The name liverwort means "Liver Herb" after a 19th century medieval dogma called the Doctrine of signatures
, where the appearance of a plant was believed to offer clues to the plants use.
Liverworts are considered to be the first plant to make the transition from the sea to land, some 400 million years ago, and share a common ancestry with green algae (Chlorophyta). The Hepatophyta division consists of about 8,500 species found throughout the world from the arctic to the tropics. Although some do grow in dry places and a few are aquatic, most are well adapted to the moist habitats in which they are found.
Liverworts can vary in size from less then 1 mm to 50 mm or more, and generally lie prostrate on the substrata. In appearance they can look leaf-like (leafy liverworts
) or form large flat sheets (thallose liverworts
) and are represented by approximately 60 families. Thallose liverworts are quite distinctive and are easily recognised, but the leafy ones are a different story being easily mistaken for mosses and it can take careful examination to tell the difference. See the "Difference
" page to help with identifications.
Liverworts of this group bear leaf-like structures, on a branched or unbranched stem, that are of a prostrate form with leaves which are generally only a single cell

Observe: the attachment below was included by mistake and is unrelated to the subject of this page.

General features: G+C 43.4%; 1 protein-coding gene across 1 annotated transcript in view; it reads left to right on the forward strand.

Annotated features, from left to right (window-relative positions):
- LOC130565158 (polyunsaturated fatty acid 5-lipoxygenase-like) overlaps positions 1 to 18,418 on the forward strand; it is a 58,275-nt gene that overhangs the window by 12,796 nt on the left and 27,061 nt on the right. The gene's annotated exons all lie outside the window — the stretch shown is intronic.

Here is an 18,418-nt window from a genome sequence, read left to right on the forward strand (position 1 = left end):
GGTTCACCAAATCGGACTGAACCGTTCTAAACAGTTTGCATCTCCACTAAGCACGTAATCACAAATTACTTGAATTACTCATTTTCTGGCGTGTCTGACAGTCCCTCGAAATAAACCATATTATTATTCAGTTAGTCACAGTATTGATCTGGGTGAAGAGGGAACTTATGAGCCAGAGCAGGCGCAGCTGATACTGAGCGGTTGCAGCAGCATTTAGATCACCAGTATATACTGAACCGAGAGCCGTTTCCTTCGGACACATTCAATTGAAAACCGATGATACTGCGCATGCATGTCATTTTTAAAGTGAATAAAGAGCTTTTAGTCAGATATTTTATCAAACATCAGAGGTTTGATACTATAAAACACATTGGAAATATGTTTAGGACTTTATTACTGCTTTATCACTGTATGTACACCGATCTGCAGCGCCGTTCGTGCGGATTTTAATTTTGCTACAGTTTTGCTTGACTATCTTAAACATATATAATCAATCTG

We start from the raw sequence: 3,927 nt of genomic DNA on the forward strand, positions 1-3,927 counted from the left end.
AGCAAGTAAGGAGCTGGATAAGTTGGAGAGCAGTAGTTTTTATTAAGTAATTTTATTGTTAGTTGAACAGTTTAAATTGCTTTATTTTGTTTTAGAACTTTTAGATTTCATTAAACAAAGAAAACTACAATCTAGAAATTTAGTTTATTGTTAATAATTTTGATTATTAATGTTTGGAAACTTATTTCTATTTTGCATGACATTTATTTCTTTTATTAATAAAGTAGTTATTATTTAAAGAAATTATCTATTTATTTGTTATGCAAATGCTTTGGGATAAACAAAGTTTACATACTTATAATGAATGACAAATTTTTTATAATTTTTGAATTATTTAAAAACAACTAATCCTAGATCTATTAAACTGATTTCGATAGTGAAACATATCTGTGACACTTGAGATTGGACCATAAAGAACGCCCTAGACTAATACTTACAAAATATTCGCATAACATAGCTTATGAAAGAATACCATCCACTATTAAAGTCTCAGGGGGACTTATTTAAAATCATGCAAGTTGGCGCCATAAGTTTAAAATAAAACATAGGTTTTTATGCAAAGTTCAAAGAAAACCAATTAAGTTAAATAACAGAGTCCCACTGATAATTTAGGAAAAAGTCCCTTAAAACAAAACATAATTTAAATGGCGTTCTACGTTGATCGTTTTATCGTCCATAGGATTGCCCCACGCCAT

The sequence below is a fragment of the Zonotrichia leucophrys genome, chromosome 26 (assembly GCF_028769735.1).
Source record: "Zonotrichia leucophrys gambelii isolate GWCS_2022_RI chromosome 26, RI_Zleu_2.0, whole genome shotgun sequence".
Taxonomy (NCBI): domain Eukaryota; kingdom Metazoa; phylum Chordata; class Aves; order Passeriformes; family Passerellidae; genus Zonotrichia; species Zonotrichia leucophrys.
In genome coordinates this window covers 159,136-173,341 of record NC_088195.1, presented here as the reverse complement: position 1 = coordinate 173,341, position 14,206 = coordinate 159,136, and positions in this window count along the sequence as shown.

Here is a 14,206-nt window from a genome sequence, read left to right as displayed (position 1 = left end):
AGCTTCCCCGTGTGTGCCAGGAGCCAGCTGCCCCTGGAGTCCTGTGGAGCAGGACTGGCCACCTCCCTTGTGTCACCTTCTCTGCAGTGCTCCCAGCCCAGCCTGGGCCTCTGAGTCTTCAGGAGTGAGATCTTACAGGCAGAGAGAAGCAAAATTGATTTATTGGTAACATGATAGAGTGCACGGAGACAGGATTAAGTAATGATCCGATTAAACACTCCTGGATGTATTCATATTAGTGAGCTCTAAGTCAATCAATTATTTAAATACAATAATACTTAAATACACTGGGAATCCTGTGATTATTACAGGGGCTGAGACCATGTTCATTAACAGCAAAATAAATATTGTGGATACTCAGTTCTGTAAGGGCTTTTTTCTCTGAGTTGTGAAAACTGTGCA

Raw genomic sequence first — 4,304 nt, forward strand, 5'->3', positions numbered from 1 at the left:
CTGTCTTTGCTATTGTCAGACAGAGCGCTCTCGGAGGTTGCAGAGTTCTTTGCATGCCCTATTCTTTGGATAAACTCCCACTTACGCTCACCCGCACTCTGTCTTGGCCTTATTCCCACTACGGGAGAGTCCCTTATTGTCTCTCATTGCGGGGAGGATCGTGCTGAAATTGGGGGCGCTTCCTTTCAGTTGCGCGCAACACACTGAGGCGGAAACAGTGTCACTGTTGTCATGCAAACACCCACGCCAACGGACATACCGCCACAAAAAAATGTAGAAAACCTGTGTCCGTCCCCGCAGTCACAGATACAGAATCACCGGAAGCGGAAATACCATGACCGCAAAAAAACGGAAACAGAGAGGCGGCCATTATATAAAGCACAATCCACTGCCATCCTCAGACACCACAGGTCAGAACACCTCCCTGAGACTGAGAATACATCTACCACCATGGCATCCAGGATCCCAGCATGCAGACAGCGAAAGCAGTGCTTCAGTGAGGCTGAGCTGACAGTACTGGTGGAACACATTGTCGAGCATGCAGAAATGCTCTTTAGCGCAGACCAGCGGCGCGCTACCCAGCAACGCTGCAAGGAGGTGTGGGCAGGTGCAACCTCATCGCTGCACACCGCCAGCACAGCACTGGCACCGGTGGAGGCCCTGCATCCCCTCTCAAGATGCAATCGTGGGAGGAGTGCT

thick. Often the leaves are divided into two or more lobes, and sometimes the lobes are folded to form various shapes. The leaves are most often arranged in two rows, but in many species there is a third row of much smaller leaves, which are often only visible with a hand-lens or microscope.
Liverworts of this type have a plant body with no stem-leaf structure, but consist instead of a "thallus
" a large flat plate, one to several cells thick. The thallus may be subdivided into lobes, and these may vary in width from 2-3 mm to 100 mm or more according to the species. In some species there is a thickened midrib, and some may have pores
(small holes) dotted about their surface.